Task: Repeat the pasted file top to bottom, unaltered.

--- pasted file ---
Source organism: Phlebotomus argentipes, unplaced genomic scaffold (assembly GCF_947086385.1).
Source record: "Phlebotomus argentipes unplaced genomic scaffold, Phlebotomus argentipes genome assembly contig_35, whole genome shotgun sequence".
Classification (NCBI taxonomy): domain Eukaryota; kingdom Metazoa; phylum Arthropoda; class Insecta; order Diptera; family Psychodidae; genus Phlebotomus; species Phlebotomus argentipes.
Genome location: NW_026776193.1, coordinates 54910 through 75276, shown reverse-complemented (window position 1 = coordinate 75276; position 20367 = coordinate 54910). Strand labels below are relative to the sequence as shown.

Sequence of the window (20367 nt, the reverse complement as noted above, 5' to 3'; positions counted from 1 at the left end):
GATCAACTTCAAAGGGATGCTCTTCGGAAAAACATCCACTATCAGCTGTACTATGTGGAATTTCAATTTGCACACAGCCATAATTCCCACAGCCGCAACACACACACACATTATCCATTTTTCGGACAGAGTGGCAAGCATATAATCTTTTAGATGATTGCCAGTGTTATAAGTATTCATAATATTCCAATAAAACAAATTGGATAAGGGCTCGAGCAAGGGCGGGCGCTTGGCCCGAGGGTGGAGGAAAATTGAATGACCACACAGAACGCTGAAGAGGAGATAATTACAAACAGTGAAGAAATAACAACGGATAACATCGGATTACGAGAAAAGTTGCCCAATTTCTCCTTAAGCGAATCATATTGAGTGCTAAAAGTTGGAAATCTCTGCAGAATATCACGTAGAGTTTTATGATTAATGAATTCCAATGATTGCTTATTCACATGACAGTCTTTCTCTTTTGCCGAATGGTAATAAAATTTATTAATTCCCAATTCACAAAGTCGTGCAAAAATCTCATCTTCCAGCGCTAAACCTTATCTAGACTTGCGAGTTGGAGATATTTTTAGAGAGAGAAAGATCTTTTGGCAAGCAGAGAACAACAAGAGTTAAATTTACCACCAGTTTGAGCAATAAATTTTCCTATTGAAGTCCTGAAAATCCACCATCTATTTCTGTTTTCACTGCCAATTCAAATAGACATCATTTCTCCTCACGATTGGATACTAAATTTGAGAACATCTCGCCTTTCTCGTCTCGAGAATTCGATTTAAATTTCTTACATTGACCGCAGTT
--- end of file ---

Source organism: Phlebotomus argentipes, unplaced genomic scaffold (assembly GCF_947086385.1).
Source record: "Phlebotomus argentipes unplaced genomic scaffold, Phlebotomus argentipes genome assembly contig_35, whole genome shotgun sequence".
Classification (NCBI taxonomy): domain Eukaryota; kingdom Metazoa; phylum Arthropoda; class Insecta; order Diptera; family Psychodidae; genus Phlebotomus; species Phlebotomus argentipes.
Genome location: NW_026776193.1, coordinates 54910 through 75276, shown reverse-complemented (window position 1 = coordinate 75276; position 20367 = coordinate 54910). Strand labels below are relative to the sequence as shown.

Sequence of the window (20367 nt, the reverse complement as noted above, 5' to 3'; positions counted from 1 at the left end):
GATCAACTTCAAAGGGATGCTCTTCGGAAAAACATCCACTATCAGCTGTACTATGTGGAATTTCAATTTGCACACAGCCATAATTCCCACAGCCGCAACACACACACACATTATCCATTTTTCGGACAGAGTGGCAAGCATATAATCTTTTAGATGATTGCCAGTGTTATAAGTATTCATAATATTCCAATAAAACAAATTGGATAAGGGCTCGAGCAAGGGCGGGCGCTTGGCCCGAGGGTGGAGGAAAATTGAATGACCACACAGAACGCTGAAGAGGAGATAATTACAAACAGTGAAGAAATAACAACGGATAACATCGGATTACGAGAAAAGTTGCCCAATTTCTCCTTAAGCGAATCATATTGAGTGCTAAAAGTTGGAAATCTCTGCAGAATATCACGTAGAGTTTTATGATTAATGAATTCCAATGATTGCTTATTCACATGACAGTCTTTCTCTTTTGCCGAATGGTAATAAAATTTATTAATTCCCAATTCACAAAGTCGTGCAAAAATCTCATCTTCCAGCGCTAAACCTTATCTAGACTTGCGAGTTGGAGATATTTTTAGAGAGAGAAAGATCTTTTGGCAAGCAGAGAACAACAAGAGTTAAATTTACCACCAGTTTGAGCAATAAATTTTCCTATTGAAGTCCTGAAAATCCACCATCTATTTCTGTTTTCACTGCCAATTCAAATAGACATCATTTCTCCTCACGATTGGATACTAAATTTGAGAACATCTCGCCTTTCTCGTCTCGAGAATTCGATTTAAATTTCTTACATTGACCGCAGTT